Was asked to name 5 Asian American leading men who deserve more screen time in this PRI story: How many Asian Hollywood stars can you name? Right, it’s not easy
Cast these actors
Ada Tseng, long-time editor of Asia Pacific Arts and frequent contributor to Audrey Magazine — including the Haikus With Hotties feature, which is exactly what it sounds like — gets us ahead of the casting agencies with these five picks of Asian American men who deserve more screen time.
The South Carolina-born Indian American actor is best known for playing Hassan Kadam in 2014’s The Hundred-Foot Journey, where he goes from clean-cut, small-town ingenue to slick, bearded, successful-but-frustrated culinary star. But what Hollywood should really do is let him use his real-life Southern accent in a film. Even his co-star Dame Helen Mirren called it “sexy.”
The Korean-Irish American actor is already a heartthrob in Korea, and he’s shown he can carry an American film in the independent romantic comedy Shanghai Calling, but Hollywood seems to only know how to cast him as a supporting character. You can make him a cop; you can make him a villain; even if you make him wear glasses, no one will complain about him being a Asian nerd stereotype, because he’ll just look like a really hot professor.
The Chinese American is another veteran actor who is already a star in China, Hong Kong and Taiwan, but the closet he’s gotten to a Hollywood crossover is co-starring with Kevin Spacey in 2011’s Inseparable. But fall 2015 brings AMC’s martial arts drama Into the Badlands, Wu’s first starring role in an American TV series, which will hopefully make him a household name here as well.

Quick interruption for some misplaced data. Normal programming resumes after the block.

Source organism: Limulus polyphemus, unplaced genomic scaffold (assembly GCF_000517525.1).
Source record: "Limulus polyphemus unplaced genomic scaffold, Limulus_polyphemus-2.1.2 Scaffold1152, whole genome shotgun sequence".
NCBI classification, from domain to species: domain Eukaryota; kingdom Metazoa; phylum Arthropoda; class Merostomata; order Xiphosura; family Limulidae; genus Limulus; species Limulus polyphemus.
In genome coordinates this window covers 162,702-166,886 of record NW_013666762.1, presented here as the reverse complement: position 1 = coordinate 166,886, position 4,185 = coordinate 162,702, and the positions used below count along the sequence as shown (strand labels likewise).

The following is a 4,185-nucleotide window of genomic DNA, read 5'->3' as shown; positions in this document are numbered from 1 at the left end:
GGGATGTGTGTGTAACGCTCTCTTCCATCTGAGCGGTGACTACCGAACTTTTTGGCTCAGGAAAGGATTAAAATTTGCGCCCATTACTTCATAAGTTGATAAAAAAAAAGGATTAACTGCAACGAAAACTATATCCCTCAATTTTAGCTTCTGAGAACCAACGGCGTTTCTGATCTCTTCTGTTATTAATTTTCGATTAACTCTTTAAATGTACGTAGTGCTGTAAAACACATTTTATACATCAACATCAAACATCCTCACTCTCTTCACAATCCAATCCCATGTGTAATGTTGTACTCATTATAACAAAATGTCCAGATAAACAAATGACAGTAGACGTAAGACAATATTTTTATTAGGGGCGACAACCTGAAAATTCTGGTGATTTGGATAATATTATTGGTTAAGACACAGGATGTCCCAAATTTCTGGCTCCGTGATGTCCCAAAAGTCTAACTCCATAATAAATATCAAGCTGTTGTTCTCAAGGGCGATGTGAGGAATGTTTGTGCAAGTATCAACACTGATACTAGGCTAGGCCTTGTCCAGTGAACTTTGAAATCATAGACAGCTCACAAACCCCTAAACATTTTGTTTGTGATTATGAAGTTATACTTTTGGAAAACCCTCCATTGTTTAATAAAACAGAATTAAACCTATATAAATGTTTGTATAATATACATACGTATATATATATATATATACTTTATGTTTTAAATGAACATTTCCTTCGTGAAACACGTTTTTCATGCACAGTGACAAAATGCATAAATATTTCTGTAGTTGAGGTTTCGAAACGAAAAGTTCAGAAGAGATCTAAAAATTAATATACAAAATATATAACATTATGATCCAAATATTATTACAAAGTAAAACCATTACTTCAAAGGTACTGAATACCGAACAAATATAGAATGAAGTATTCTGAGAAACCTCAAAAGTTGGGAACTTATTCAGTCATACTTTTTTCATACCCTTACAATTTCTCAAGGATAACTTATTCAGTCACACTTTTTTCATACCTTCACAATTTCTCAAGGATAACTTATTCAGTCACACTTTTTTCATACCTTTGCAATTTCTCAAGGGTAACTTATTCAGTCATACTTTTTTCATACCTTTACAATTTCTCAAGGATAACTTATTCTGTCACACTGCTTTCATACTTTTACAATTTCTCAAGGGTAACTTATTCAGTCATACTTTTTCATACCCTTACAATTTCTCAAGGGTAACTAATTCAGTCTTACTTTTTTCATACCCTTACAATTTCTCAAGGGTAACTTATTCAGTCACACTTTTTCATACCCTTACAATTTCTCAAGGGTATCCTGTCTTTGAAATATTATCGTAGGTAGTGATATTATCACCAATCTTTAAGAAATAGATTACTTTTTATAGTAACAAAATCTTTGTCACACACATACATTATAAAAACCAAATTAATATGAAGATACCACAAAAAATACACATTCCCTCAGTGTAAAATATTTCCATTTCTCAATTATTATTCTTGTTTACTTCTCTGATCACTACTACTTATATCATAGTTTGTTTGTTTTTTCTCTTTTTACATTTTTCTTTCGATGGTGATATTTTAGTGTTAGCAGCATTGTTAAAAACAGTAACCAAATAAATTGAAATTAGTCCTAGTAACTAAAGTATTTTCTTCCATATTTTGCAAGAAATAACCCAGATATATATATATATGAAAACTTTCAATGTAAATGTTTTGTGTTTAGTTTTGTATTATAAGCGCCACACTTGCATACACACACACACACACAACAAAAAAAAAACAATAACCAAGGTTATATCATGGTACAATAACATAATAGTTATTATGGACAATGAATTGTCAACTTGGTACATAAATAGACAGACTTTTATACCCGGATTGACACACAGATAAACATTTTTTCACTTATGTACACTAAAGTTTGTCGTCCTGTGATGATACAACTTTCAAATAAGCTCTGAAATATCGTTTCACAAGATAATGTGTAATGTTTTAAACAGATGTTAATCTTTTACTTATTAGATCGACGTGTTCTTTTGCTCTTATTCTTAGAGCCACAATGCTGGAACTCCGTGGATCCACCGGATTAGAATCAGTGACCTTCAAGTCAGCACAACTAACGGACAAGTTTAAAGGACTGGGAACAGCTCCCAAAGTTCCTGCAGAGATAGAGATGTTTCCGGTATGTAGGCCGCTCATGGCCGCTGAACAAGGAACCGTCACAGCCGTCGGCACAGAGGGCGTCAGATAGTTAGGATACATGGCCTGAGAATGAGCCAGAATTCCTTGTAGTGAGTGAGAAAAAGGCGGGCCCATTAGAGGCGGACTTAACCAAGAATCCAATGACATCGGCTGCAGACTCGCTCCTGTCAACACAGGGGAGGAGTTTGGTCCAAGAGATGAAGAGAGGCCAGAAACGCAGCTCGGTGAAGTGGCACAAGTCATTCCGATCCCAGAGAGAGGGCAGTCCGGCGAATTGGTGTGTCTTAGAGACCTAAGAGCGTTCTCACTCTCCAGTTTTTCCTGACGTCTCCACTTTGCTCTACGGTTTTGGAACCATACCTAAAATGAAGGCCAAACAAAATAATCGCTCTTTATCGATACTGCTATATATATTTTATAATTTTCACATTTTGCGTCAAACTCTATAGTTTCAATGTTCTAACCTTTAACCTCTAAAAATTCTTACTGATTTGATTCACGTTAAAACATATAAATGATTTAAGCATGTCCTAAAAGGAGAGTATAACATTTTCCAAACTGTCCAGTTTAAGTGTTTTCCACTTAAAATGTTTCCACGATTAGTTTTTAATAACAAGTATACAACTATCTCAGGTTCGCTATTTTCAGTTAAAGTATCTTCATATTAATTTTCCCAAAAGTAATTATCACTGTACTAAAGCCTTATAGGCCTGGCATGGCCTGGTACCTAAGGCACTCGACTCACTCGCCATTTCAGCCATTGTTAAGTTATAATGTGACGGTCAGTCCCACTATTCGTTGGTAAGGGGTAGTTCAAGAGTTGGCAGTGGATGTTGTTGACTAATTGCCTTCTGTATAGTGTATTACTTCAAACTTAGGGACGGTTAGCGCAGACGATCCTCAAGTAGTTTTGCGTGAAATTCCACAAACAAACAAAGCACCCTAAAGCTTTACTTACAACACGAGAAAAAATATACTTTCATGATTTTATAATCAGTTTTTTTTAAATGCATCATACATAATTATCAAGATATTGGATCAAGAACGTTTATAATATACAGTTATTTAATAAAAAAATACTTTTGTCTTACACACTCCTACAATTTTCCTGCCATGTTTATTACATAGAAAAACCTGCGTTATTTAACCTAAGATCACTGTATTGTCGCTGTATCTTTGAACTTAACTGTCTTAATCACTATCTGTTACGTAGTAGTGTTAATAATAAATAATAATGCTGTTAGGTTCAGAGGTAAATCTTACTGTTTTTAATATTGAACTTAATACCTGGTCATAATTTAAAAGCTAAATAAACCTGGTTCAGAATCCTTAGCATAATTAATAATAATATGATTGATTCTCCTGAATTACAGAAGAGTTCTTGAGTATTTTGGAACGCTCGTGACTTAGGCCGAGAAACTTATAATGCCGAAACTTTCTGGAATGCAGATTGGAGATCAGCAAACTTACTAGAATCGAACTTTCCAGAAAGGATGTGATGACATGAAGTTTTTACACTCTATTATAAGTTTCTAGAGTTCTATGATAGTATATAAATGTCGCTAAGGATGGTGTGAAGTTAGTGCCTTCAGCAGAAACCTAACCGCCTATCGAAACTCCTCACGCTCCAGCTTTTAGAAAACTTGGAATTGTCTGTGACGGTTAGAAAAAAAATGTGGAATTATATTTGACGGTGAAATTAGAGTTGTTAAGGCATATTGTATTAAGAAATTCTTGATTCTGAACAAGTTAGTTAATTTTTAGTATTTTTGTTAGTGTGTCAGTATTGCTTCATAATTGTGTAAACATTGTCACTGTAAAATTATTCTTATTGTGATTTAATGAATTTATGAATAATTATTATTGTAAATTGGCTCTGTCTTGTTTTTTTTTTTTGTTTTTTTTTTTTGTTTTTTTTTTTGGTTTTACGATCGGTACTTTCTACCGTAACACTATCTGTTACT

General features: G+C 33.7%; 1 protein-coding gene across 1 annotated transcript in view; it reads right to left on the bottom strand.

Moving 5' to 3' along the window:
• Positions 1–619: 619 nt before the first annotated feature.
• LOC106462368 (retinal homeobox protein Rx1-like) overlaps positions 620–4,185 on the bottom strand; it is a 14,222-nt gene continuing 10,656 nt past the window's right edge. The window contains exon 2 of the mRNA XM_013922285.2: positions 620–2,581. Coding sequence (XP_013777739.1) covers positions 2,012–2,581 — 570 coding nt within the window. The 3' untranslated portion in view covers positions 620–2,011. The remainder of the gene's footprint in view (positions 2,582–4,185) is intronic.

Before the Korean American actor set hearts aflutter as Minho in The Maze Runner, young fans around the world knew him from his popular YouTube videos with Wong Fu Productions. But with his role in Unbreakable Kimmy Schmidt, he showed he could even play a heavily-accented Asian immigrant named Dong that looks like an offensive stereotype but turn it into a lovable, three-dimensional character, allowing us all to breathe a sign of relief that it was okay for us to continue to worship the show’s producer, Tina Fey.
Johnny Trí Nguyễn
If Hollywood is looking to cast a good-looking, muscular Asian American action hero, Johnny Trí Nguyễn is kind of a no-brainer. Already a star in Vietnam, the Vietnamese American actor got his start working as a stuntman in films like Spiderman 2 and Jarhead. Even Bollywood has come knocking.